Report: Historians least likely among humanities PhD's to draw on other disciplinesHistorians in the News
Doctorate-holders in all disciplines are increasingly likely to describe their work as interdisciplinary. The indicators below explore the trend in interdisciplinary degrees and how far new PhDs travel from their home discipline. Other studies have shown that respondents have varied understandings of the meaning of “interdisciplinary” research, so these findings can only suggest the extent to which dissertation research is extending beyond any particular discipline, the direction in which such work extends, and how far researchers might have travelled from their primary discipline.
From 2003 to 2012, the share of new PhDs reporting that their “dissertation research was interdisciplinary” increased by 23% or more in each of the major academic fields (Indicator II-23a). The largest increase occurred in the humanities, where the proportion of doctorate recipients reporting interdisciplinary research rose from 26.5% in 2003 to 43.5% in 2012. The field with the largest percentage of 2012 PhDs describing their work as interdisciplinary was life sciences (45.3%). ...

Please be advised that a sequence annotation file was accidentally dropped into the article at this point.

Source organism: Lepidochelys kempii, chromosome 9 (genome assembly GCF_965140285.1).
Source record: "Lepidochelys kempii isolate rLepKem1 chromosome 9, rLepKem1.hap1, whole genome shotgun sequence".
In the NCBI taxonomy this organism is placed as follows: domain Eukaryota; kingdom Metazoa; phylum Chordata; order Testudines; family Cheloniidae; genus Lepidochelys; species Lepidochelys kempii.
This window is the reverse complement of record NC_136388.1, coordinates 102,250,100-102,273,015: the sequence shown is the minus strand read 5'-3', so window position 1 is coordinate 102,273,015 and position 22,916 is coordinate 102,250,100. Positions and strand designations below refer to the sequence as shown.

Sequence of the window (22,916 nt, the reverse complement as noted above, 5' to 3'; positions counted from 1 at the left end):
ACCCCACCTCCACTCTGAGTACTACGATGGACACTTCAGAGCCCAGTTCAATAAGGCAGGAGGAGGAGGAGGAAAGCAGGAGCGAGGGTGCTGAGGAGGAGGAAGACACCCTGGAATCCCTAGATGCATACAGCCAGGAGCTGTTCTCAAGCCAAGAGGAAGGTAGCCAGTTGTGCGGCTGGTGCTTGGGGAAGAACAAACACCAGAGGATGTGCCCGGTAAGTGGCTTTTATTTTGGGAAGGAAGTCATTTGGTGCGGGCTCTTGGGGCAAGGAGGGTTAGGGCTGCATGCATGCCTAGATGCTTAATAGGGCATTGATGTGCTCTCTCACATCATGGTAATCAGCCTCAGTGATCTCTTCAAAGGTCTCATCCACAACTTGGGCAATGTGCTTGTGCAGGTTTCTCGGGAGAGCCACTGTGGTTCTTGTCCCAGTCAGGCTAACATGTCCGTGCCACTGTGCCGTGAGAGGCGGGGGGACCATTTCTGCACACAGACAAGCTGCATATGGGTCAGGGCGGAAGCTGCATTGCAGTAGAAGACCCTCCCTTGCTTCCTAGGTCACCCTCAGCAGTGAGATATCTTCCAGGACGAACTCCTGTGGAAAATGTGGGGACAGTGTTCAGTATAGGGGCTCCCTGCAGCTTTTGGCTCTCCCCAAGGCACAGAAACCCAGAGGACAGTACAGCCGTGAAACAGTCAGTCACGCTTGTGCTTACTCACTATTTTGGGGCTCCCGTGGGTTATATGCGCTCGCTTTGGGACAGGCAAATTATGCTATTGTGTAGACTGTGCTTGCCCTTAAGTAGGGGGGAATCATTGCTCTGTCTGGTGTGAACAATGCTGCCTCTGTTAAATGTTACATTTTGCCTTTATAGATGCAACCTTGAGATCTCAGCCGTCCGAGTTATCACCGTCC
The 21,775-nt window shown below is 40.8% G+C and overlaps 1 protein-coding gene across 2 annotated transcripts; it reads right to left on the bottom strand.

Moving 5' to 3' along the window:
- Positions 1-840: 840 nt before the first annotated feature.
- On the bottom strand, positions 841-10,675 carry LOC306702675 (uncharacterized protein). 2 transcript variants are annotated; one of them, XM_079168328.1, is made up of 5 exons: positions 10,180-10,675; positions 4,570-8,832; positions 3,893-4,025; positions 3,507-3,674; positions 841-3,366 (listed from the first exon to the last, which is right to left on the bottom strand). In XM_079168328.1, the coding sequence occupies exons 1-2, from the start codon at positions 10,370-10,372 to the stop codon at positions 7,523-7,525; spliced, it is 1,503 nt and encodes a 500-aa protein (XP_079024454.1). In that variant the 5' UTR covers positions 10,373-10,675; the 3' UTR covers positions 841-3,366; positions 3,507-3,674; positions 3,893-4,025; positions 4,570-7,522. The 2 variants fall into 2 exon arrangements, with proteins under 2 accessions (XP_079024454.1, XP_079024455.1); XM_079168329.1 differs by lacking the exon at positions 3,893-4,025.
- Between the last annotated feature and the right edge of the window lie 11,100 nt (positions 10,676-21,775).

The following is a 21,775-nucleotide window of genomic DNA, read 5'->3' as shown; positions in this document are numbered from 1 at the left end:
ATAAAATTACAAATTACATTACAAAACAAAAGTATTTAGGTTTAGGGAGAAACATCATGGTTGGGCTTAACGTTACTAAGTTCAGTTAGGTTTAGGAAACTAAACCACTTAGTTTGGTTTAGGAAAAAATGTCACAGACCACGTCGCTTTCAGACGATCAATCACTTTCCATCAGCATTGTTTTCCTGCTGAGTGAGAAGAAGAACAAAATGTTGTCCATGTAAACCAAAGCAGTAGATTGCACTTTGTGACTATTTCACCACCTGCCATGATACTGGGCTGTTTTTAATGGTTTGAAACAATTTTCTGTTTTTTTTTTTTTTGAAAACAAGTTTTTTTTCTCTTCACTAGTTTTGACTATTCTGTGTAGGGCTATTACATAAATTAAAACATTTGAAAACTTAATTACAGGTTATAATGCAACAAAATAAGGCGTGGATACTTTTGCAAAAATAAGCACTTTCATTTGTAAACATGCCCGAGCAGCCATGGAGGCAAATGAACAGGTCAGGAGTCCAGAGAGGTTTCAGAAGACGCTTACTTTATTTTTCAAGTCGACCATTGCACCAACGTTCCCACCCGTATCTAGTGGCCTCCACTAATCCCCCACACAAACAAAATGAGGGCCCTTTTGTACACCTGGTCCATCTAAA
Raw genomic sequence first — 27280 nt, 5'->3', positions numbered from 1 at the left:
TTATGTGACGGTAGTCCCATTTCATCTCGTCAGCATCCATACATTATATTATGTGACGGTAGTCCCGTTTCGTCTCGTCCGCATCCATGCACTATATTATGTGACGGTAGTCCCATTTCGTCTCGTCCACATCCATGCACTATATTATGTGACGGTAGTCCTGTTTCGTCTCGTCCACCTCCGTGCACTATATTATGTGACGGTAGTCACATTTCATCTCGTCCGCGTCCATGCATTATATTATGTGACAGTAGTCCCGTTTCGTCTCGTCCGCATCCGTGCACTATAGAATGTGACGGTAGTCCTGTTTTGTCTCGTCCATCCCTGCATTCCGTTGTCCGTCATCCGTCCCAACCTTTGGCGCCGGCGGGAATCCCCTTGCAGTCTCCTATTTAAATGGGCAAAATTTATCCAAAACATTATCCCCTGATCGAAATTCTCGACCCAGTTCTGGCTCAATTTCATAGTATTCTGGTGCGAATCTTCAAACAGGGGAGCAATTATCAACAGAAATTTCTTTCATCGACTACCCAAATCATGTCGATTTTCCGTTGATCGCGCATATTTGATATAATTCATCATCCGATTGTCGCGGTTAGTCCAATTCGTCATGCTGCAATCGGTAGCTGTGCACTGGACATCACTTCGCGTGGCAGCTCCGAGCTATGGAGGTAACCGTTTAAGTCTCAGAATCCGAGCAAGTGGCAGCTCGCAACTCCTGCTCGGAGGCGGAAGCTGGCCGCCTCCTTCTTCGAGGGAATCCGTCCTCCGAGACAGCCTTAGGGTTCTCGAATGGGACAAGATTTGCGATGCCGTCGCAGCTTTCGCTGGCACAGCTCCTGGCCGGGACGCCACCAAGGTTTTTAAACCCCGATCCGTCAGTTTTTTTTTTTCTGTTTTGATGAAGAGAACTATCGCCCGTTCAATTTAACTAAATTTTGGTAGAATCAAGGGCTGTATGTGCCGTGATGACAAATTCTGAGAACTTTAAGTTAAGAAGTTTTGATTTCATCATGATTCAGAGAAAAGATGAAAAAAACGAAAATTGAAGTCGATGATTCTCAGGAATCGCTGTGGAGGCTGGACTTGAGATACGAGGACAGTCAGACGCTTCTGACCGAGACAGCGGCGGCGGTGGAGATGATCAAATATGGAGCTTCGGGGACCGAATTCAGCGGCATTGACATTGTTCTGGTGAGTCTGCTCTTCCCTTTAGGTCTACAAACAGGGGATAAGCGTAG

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Among 2011–2013 PhDs reporting interdisciplinary work contained within the humanities, historians were the least likely to draw on another humanities discipline, with over 59% reporting another history subject as their secondary field (Indicator II-23d). The discipline of letters (which encompasses English and American languages and literatures, as well as creative writing and comparative literature) also had a relatively high level of new interdisciplinary PhDs who identified their secondary humanities emphasis as being within the same discipline (34.9%).
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